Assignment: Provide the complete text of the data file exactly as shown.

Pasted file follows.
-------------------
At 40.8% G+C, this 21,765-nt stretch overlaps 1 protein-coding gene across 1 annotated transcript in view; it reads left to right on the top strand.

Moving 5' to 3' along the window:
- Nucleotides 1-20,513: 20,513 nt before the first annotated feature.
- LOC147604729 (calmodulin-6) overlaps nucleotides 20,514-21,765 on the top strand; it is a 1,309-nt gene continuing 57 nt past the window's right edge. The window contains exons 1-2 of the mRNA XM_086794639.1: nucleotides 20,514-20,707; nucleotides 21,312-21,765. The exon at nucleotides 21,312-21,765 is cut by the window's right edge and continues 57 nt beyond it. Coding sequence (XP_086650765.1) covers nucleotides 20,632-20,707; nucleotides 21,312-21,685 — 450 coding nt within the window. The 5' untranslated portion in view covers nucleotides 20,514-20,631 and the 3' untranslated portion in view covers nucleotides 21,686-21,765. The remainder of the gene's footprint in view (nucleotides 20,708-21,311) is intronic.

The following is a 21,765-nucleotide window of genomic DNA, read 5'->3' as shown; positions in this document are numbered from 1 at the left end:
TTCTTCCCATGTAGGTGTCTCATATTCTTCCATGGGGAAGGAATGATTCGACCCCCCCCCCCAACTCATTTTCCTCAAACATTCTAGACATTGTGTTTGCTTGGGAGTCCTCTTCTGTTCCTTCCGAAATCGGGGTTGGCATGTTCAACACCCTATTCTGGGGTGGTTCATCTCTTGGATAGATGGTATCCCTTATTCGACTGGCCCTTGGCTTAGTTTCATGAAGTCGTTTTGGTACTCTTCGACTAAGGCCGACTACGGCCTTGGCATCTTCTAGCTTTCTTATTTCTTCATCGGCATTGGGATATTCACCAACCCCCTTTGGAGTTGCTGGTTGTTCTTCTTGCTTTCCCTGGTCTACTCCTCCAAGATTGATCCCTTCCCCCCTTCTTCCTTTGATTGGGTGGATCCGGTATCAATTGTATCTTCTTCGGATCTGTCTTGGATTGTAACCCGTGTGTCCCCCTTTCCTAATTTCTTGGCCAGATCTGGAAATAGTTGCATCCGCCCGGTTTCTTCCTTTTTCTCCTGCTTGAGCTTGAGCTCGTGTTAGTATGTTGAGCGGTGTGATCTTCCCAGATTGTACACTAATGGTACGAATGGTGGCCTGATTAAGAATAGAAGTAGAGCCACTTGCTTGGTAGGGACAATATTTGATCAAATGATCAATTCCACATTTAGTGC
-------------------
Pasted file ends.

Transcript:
At 40.8% G+C, this 21,765-nt stretch overlaps 1 protein-coding gene across 1 annotated transcript in view; it reads left to right on the top strand.

Moving 5' to 3' along the window:
- Nucleotides 1-20,513: 20,513 nt before the first annotated feature.
- LOC147604729 (calmodulin-6) overlaps nucleotides 20,514-21,765 on the top strand; it is a 1,309-nt gene continuing 57 nt past the window's right edge. The window contains exons 1-2 of the mRNA XM_086794639.1: nucleotides 20,514-20,707; nucleotides 21,312-21,765. The exon at nucleotides 21,312-21,765 is cut by the window's right edge and continues 57 nt beyond it. Coding sequence (XP_086650765.1) covers nucleotides 20,632-20,707; nucleotides 21,312-21,685 — 450 coding nt within the window. The 5' untranslated portion in view covers nucleotides 20,514-20,631 and the 3' untranslated portion in view covers nucleotides 21,686-21,765. The remainder of the gene's footprint in view (nucleotides 20,708-21,311) is intronic.

The following is a 21,765-nucleotide window of genomic DNA, read 5'->3' as shown; positions in this document are numbered from 1 at the left end:
TTCTTCCCATGTAGGTGTCTCATATTCTTCCATGGGGAAGGAATGATTCGACCCCCCCCCCCAACTCATTTTCCTCAAACATTCTAGACATTGTGTTTGCTTGGGAGTCCTCTTCTGTTCCTTCCGAAATCGGGGTTGGCATGTTCAACACCCTATTCTGGGGTGGTTCATCTCTTGGATAGATGGTATCCCTTATTCGACTGGCCCTTGGCTTAGTTTCATGAAGTCGTTTTGGTACTCTTCGACTAAGGCCGACTACGGCCTTGGCATCTTCTAGCTTTCTTATTTCTTCATCGGCATTGGGATATTCACCAACCCCCTTTGGAGTTGCTGGTTGTTCTTCTTGCTTTCCCTGGTCTACTCCTCCAAGATTGATCCCTTCCCCCCTTCTTCCTTTGATTGGGTGGATCCGGTATCAATTGTATCTTCTTCGGATCTGTCTTGGATTGTAACCCGTGTGTCCCCCTTTCCTAATTTCTTGGCCAGATCTGGAAATAGTTGCATCCGCCCGGTTTCTTCCTTTTTCTCCTGCTTGAGCTTGAGCTCGTGTTAGTATGTTGAGCGGTGTGATCTTCCCAGATTGTACACTAATGGTACGAATGGTGGCCTGATTAAGAATAGAAGTAGAGCCACTTGCTTGGTAGGGACAATATTTGATCAAATGATCAATTCCACATTTAGTGC